Accord migrants due respect for helping to build Malaysia, says Tenaganita

Over the years, millions of foreign nationals have contributed to the development of the nation.

Be it in plantation, construction, manufacturing and service industry, migrants, mainly from Bangladesh, India, Indonesia, the Phillippines, Nepal and Vietnam, have played a role.

There are more than two million documented migrant workers in Malaysia, but how much do we appreciate and value their contribution?

Tenaganita director and consultant for human trafficking Aegile Fernandez said anti-migrant sentiments in Malaysia was still a cause of concern.

“If the basics such as providing proper housing for foreign workers are being ignored, it says a lot about how their contributions are being valued,” said Fernandez, whose NGO has been championing the rights of women, migrant workers and refugees since 1991.

“Employers who provide housing to migrants should ask themselves if they would live in such conditions or would they let their children live in such conditions.”

Fernandez said although employers must now comply with the Workers’ Minimum Standards of Housing and Amenities Act 1990 to provide improved accommodation for foreign workers, the lack of appreciation towards the group has been long-standing.

“The living conditions of migrants are horrible. In many homes, even dogs are given a better place.

“Here you have workers who are placed in small rooms. They are supposed to sleep, cook and dry their clothes on bed frames in their tiny rooms.

“I have met migrants who said they have to cover their noses to sleep at night as the stench in their area is unbearable,” said Fernandez.

Many migrants who lost their jobs during the Movement Control Order have been left in the lurch and forced to fend for themselves, Fernandez said.

“A group of foreign workers in Bedong, Kedah called us asking for food recently. Imagine 50 people living in a longhouse with only two toilets. The factory they were working at had shut down and they had not eaten for days.”

Such conditions would cause the stress levels among these migrants to build up with no way out, Fernandez said.

“I’m often asked if I don’t fear being with migrant workers as you can be raped or killed? People tell their kids not to speak or walk near them on the streets as they are supposedly dangerous,” she said.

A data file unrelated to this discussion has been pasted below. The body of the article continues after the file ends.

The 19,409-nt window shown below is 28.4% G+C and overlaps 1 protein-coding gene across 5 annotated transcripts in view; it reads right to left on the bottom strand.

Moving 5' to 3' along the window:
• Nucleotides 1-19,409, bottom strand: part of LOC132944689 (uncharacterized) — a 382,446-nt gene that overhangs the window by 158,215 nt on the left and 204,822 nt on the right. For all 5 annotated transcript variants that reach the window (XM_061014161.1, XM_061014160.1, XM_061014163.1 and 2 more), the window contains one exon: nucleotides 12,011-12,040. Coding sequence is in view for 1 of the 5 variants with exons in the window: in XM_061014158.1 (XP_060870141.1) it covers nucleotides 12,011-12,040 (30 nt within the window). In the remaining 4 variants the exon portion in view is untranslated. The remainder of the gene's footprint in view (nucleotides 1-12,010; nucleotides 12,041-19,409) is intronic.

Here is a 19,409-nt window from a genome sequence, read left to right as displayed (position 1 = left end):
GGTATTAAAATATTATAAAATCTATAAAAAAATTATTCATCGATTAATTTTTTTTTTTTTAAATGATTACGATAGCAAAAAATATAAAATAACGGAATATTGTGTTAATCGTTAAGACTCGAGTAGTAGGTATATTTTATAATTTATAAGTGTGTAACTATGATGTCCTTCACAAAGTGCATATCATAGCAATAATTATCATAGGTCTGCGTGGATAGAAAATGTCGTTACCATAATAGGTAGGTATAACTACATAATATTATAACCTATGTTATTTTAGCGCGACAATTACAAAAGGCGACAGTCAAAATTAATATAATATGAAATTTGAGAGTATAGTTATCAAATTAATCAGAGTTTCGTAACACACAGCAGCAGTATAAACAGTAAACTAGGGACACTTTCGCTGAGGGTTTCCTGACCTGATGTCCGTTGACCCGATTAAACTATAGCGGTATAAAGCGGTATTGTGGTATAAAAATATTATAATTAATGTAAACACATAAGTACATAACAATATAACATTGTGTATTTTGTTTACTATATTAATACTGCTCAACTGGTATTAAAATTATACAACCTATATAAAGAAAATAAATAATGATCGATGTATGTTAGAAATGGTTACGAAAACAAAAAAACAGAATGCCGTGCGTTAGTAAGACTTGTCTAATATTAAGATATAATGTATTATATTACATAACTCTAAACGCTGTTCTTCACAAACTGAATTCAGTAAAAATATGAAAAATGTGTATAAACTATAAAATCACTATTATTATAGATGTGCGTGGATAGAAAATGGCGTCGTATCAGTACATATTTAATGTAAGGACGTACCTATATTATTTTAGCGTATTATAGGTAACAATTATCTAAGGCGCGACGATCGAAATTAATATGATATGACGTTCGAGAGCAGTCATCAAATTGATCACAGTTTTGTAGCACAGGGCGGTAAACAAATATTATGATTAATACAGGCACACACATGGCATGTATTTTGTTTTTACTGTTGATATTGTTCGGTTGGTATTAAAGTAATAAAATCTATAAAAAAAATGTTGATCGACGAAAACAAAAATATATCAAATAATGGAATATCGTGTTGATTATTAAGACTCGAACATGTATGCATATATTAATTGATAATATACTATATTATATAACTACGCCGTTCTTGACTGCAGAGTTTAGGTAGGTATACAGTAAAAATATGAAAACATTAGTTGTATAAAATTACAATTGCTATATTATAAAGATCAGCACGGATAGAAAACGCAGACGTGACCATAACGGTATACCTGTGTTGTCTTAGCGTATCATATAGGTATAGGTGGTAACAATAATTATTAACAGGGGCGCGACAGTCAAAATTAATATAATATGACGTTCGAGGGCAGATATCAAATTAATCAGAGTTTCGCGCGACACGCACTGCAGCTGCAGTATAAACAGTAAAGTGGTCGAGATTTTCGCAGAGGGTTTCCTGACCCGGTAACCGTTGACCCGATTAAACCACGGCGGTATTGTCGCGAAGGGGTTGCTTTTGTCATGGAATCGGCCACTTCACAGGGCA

“It is easy to just say things like this. But what are we doing to address the matter?”

“We need to be friends with them. We need to teach them how to throw rubbish or why they should not make noise at odd hours. Teach them, don’t shun them,” she said.

“Migrant workers are also sons, daughters, fathers, mothers and we can only learn how caring they are upon getting to know them,” she added.

Here’s a round-up of The News Normal, today.


Kinabatangan MP Datuk Seri Bung Moktar Radin has volunteered to be the first Malaysian to test the Covid-10 vaccine.

He told the Dewan Rakyat he is “not afraid and wants to be healthy”.

The 62-year-old Sabah deputy chief minister said this in response to a proposal by Sarikei MP Wong Ling Biu that the vaccine be tested on the country’s leaders and politicians first.


A total of 2,742 Malaysians are detained in prisons overseas for crimes including drugs, fraud, credit card forgery as well as customs and immigration offences.

Deputy Foreign Minister Datuk Kamarudin Jaffar said the number was based on the latest information from Malaysian diplomatic missions abroad.


The 14th Perak state assembly sitting has been postponed for seven days and will only convene on Dec 16.

The sitting initially slated to be held from Dec 4 to 11, was adjourned last Friday after former Menteri Besar Datuk Seri Ahmad Faizal Azumu, who is also Chenderiang assemblyman, lost a motion of confidence.


Four men aged between 22 and 27 were charged in the Kuala Lumpur magistrate’s court with the murder of former Malaysian Agricultural Research and Development Institute (Mardi) director of Information Technology Dr Wan Hassan Wan Embong, 73, last month.

They were charged with committing the offence at Wan Hassan’s house in Bukit Bandaraya between 3.35 am and 4am on Nov 29.

S. Vickeswaran, 22, P. Kogilan and M. Ravindran, both 23, and T. Sugu, 27, — all unrepresented – nodded when the charge was read to them before magistrate Wong Chai Sia. No plea was recorded.


Women’s Aid Organisation head of campaigns Natasha Dandavati says our national budget must be viewed as a catalyst to drive widespread change and also one that ensures no women fall through the cracks.

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